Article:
As the mighty Yangtze River flows through Nanjing, those looking on in awe are also struck by its colour; a unique shade that might be best termed “silty pollution”.
That could all change in a few years. In moves that illustrate the pace of environmental protection efforts in the Orient and the scale of the problem faced, Asian nations have committed themselves to a “Plastic Oceans Promise”.
Other than China, Thailand, Indonesia and the Philippines, countries that are among the worst offenders, are also part of the deal, in which they promise to “clean up their act”. In essence, the declaration translates to working on keeping plastic out of the seas.
The four major Asia nations have their work cut out for them. Leipzig, Germany based Helmholtz Centre for Environmental Research takes Sustainable Water Resources Management as a core area of study, and suggests that as much as three quarters of land-borne marine pollution originates from just 10 rivers, with the bulk found in Asia.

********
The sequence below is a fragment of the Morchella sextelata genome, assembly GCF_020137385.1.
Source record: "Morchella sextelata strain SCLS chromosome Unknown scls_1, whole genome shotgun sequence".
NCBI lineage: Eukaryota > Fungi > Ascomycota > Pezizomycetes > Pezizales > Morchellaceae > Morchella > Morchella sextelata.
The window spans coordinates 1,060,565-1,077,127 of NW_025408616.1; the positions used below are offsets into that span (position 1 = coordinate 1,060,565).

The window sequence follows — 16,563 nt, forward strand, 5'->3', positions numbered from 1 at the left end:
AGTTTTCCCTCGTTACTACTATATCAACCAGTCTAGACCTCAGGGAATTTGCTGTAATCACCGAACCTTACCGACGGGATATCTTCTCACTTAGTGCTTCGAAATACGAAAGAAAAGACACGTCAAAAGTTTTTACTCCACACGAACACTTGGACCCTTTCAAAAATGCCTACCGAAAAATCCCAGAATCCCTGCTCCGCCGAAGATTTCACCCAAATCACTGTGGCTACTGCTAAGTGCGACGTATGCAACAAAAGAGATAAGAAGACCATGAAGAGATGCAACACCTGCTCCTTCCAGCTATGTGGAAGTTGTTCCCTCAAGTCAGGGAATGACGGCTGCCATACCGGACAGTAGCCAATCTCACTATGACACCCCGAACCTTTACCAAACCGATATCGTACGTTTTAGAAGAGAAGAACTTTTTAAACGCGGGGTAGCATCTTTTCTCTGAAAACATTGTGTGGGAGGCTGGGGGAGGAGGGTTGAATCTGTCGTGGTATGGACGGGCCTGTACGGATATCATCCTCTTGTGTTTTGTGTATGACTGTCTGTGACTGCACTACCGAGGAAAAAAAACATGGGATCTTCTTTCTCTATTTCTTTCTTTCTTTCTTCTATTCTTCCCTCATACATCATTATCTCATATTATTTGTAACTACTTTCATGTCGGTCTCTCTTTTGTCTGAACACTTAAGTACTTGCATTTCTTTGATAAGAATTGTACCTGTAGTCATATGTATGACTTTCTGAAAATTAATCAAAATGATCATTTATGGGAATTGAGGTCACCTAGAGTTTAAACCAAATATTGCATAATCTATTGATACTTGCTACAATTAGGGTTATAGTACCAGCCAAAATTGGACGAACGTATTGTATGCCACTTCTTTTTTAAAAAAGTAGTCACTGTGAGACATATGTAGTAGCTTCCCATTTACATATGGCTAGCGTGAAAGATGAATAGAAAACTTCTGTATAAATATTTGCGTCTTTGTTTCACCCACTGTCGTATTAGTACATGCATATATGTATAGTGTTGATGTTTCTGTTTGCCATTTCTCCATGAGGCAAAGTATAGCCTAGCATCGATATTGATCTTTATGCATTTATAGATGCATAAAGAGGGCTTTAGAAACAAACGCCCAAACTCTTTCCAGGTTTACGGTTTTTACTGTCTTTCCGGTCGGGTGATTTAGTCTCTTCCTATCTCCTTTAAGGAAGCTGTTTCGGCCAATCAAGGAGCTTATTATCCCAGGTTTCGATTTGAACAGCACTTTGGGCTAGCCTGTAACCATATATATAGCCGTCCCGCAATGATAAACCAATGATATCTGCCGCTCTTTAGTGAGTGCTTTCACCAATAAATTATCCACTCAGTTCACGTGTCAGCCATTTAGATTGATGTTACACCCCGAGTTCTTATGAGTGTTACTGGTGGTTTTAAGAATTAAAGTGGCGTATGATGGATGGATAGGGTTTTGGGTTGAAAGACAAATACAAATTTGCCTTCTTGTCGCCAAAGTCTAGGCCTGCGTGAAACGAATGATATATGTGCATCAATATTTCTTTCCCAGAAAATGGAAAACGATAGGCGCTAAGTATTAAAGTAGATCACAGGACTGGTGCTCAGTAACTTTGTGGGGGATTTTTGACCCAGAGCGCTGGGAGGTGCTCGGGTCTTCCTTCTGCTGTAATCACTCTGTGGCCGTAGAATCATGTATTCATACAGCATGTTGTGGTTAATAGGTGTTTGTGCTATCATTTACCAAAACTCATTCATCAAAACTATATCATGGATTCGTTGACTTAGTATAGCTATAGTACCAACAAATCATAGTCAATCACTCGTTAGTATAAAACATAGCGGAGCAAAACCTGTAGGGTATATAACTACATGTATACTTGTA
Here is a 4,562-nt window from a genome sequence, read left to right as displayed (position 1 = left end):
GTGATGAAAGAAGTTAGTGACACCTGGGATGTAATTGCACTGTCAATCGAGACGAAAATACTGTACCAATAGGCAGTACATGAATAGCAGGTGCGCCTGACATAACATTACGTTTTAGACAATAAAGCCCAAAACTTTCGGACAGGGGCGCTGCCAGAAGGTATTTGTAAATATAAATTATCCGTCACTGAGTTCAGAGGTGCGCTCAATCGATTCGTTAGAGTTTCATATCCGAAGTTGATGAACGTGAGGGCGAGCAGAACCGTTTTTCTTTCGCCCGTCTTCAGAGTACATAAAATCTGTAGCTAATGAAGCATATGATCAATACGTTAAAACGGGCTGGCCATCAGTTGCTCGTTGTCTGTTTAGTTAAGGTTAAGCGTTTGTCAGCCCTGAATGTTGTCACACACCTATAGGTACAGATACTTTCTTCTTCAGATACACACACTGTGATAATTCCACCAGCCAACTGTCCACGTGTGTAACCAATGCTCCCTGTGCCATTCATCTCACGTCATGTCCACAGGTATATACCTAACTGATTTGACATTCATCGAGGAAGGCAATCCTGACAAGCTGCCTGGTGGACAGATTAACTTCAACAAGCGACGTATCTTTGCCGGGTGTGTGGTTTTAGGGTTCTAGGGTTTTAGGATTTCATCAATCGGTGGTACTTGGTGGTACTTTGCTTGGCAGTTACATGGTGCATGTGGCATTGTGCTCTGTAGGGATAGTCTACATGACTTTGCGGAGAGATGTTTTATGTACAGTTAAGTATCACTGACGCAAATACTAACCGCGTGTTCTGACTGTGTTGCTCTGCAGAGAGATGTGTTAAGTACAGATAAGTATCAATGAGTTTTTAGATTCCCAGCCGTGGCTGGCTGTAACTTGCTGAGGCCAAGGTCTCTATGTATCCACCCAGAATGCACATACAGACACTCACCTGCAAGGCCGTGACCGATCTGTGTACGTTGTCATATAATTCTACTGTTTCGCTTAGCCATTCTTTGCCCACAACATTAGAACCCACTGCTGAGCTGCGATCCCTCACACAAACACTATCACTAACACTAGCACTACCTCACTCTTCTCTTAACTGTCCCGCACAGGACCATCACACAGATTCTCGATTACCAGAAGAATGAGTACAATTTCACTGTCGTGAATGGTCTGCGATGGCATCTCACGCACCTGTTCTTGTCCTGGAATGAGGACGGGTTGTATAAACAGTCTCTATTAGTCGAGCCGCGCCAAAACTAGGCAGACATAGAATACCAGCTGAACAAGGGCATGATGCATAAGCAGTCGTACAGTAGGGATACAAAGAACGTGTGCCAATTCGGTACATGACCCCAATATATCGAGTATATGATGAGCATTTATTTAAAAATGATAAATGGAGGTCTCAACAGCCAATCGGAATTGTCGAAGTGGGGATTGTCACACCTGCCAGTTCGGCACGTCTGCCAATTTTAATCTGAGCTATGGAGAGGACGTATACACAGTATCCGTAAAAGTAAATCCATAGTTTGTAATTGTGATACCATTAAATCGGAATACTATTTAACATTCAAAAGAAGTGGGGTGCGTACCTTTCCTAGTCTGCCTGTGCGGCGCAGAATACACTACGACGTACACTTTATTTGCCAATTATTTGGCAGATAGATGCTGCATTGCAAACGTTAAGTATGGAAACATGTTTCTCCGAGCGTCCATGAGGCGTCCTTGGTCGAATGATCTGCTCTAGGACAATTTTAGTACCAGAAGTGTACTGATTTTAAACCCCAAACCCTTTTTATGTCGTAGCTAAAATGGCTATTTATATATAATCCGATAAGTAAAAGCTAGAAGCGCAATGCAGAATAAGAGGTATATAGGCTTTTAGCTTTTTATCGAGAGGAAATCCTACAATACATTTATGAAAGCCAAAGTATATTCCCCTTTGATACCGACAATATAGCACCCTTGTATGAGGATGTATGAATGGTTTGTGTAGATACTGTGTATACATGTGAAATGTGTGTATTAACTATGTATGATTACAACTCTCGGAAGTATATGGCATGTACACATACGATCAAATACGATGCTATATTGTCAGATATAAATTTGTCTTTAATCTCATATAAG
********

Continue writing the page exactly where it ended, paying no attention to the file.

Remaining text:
China is taking environmental efforts a step further on other fronts, too. The country’s State Council has invested to the tune of ¥200 billion and targeted 46 Chinese cities, with the instruction to recycle 35 percent of discarded items by the year 2020. Since the turn of the century, China has been slowly teaching its people the benefits of sorting rubbish, but it has been challenging. According to CGNT, Jin Fangming, a professor from the School of Environmental Science and Engineering under Shanghai Jiao Tong University said that everything is about its education. She said that if such topics are taught during primary school, progress can be seen in about 5 years.
In what is a relatively new dialogue for China, the responsibility of rubbish sorting has not been without controversy. Sun Jinghua, a project director of waste reduction in an environmental NGO questioned, "Whoever produces the garbage should take the responsibility of garbage sorting. How come it becomes the responsibility of cleaners?”
As with all the most effective solutions to addressing environmental pollution, there is also a financial incentive. If waste was properly classified before incineration, social management costs would be reduced by 64 percent, from ¥4.22 billion to ¥1.53 billion.